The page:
60 pages 2 hours read

John Steinbeck

Cannery Row

Fiction | Novel | Adult | Published in 1945

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Symbols & Motifs


The titular street, Cannery Row, is the central symbol of the novel. In her introduction, Shillinglaw writes, “The street in Monterey came to symbolize for Steinbeck the whole thing—life, in a word” (xx). The novel attempts to convey the feel of a community, including its various human inhabitants, businesses, and homes. This is a kind of microcosm but one that is linked to a specific location, the central California coast, and a specific time, around the Great Depression.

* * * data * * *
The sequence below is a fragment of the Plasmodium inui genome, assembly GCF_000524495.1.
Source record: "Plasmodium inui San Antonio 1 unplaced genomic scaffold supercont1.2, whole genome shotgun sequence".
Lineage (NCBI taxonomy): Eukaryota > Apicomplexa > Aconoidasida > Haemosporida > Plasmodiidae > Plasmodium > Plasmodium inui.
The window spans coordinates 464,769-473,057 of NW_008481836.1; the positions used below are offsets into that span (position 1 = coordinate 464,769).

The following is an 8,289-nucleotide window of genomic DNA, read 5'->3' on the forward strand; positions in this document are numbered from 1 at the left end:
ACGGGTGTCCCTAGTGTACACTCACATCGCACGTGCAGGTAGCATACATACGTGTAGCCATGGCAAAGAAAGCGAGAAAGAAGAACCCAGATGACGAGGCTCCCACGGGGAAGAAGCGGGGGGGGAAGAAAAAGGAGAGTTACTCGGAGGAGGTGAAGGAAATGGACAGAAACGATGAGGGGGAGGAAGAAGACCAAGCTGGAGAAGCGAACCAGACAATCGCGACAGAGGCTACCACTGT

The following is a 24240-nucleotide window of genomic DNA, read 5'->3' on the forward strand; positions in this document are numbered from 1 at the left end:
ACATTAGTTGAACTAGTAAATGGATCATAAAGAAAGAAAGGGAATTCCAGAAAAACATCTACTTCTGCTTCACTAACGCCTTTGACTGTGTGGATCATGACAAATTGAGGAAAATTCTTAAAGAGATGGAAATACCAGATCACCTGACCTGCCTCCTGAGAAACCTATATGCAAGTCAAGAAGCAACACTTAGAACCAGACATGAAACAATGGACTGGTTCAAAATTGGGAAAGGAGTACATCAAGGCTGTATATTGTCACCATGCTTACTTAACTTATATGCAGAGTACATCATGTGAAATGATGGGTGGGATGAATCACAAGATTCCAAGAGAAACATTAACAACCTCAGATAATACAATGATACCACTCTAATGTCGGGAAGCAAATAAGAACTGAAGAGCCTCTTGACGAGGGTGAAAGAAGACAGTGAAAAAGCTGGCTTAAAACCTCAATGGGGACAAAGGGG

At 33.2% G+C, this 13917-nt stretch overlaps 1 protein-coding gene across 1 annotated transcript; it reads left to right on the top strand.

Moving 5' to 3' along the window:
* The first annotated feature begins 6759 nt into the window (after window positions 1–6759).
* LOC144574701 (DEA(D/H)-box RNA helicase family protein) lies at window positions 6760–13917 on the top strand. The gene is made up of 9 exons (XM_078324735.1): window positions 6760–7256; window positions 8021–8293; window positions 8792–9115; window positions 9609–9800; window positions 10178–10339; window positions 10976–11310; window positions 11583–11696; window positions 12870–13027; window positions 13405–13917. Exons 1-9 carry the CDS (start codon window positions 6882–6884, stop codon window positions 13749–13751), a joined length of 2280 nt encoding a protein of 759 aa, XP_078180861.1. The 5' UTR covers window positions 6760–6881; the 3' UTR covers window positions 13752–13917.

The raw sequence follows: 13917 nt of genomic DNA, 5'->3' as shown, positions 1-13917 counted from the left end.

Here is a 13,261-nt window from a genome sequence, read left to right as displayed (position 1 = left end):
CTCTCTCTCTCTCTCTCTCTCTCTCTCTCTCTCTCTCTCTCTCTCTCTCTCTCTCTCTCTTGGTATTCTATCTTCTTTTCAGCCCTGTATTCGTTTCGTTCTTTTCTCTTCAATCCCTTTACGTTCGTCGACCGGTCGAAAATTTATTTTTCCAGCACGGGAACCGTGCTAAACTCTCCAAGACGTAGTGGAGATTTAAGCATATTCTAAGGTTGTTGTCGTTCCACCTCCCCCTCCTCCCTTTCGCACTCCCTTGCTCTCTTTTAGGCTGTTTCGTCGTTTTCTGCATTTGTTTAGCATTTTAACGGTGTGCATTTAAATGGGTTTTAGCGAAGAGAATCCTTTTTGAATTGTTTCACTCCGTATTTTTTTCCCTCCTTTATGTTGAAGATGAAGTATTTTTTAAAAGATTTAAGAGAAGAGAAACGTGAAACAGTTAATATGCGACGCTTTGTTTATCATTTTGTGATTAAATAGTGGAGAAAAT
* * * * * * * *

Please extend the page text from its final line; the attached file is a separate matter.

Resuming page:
Other streets help contextualize the Monterey community by locating it as a part of California. This develops the Sense of Place theme. Doc travels down the coast to La Jolla, stopping frequently for food. These meals, as well as the descriptions of the Pacific Ocean’s edge where Doc collects his specimens, also develop Sense of Place. In addition, Mack and his friends travel along certain streets to the Carmel River. The long discussion about Lee’s Model T Ford truck that they travel in, and the vehicle model in general, connote the role of car travel in American culture.